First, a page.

Thursday, September 15, 2011

7 Links of Lostpastremembered and Peach Jasmine Crepes

I read that in 12th century Spain, Nachmanides, Rabbi and interpreter of the Kabbala (The Zohar),  explained the relevance of the number 7 by saying 7 is the number of the natural world  –– 7 days in a week, 7 notes on a scale, 7 directions.  There are 7 attributes of physicality (height, width, depth, top and bottom, front and back, left and right, plus connecting the other 6) – nothing exists in the physical world without these attributes… even a rainbow has 7 colors!  Never occurred to me that 7 was a special number.

Why am I so interested in 7???? The 7 LINKS MEME that’s going around is the reason.  My blog-pals, Trix and Lazaro tagged me for this so I thought I would give it a whirl.  The trick is to choose 7 "mosts" from your own blog: the most beautiful, the most overlooked, the most helpful, the most controversial, the most successful, the most popular, and the one you are most proud of –– 7 defining posts.  While I'm at it, I'd love to get David Solmonson at 12 Bottle Bar to have a go at his 7 mosts because I love his drinks, and Laura Kelly at Silk Road Gourmet because she's written about so many cool things!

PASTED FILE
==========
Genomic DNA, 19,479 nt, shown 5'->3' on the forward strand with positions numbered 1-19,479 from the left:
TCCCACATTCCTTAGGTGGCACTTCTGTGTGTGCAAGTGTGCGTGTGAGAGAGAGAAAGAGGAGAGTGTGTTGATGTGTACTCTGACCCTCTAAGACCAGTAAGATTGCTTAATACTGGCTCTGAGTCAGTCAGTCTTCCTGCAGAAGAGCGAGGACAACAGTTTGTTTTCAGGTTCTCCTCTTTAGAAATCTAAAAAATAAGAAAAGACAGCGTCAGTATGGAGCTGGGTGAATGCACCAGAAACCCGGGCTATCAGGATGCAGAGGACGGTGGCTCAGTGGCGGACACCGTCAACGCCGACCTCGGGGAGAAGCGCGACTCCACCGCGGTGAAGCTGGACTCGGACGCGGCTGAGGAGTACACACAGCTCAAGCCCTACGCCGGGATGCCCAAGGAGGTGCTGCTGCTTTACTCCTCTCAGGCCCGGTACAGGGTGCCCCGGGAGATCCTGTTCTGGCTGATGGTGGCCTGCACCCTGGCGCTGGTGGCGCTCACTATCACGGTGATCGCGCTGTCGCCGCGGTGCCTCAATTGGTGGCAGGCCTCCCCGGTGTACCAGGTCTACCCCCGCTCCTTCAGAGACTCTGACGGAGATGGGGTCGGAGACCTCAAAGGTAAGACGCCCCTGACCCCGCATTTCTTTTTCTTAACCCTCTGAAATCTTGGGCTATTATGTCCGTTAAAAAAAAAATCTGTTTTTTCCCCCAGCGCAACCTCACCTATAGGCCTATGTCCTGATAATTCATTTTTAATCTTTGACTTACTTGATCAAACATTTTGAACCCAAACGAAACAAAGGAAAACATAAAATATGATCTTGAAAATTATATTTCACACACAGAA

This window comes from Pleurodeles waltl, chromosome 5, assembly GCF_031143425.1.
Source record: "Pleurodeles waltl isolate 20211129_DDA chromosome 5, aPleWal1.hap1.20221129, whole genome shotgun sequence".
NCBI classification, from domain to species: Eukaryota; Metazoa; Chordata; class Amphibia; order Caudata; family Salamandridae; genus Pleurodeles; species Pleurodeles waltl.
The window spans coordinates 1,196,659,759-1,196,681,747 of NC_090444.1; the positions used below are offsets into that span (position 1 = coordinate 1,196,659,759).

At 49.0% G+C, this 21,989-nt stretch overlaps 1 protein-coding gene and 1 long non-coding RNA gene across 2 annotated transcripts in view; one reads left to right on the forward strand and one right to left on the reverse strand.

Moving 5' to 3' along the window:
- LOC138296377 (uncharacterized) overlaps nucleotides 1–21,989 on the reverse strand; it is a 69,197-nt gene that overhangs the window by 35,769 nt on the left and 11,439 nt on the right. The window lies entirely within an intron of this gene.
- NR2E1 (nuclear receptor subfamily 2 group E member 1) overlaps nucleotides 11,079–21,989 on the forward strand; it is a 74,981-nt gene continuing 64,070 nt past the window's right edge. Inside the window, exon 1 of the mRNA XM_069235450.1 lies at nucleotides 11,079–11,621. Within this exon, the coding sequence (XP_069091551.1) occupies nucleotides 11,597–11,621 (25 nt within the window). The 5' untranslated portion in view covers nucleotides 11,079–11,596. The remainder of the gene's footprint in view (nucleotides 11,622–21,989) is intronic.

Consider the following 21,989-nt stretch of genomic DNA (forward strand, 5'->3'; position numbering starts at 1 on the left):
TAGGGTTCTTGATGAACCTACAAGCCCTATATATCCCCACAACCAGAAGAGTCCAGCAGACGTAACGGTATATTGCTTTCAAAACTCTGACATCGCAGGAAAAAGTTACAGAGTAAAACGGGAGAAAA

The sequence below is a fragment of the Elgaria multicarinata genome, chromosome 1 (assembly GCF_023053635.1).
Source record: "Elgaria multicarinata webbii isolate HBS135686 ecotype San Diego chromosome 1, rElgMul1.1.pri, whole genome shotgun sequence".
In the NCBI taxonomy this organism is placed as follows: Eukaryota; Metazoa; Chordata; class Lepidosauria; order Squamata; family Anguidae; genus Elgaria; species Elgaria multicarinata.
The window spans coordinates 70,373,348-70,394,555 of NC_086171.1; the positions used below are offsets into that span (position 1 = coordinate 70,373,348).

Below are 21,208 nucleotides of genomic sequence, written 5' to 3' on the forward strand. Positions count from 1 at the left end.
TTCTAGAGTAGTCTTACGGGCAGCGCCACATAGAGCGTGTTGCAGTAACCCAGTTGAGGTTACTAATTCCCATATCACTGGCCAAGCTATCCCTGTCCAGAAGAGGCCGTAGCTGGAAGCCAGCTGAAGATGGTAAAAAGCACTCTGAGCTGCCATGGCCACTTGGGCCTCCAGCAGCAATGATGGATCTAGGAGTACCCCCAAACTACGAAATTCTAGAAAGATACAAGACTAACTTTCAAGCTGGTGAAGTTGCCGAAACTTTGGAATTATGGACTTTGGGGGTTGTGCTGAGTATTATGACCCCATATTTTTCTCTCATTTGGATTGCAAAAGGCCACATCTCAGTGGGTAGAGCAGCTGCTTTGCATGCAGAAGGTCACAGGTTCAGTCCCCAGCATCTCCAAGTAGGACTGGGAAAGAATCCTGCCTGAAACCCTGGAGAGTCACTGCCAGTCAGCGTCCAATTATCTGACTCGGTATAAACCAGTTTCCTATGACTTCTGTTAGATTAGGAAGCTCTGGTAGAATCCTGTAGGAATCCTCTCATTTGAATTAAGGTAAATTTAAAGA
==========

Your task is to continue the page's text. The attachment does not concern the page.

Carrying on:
This really put me into a spin.  I told Trix it was like picking your favorite child. The first thing I did was put myself on my favorites list so I could more easily look at 114 posts that I have done in the last 21 months (is there a better way to do this?).  114, can there be so many??

First Post

It has become a real personal voyage as I chart where I’ve been.  I see the evolution of the blog and the way it has moved from place to place, century to century.

I see how my photography has developed from pretty bad to a personal style that I am no longer embarrassed about (but still need to work on).

I see that my writing has gotten a little tighter and my research more on point.  There are a few easy quick posts that turned out well and some huge efforts that were, well, a bit long and convoluted.  With each I learn.

All and all, I’m grateful for the exercise and thank Trix and Lazaro for giving me the opportunity.  Why does this sound like some award’s speech???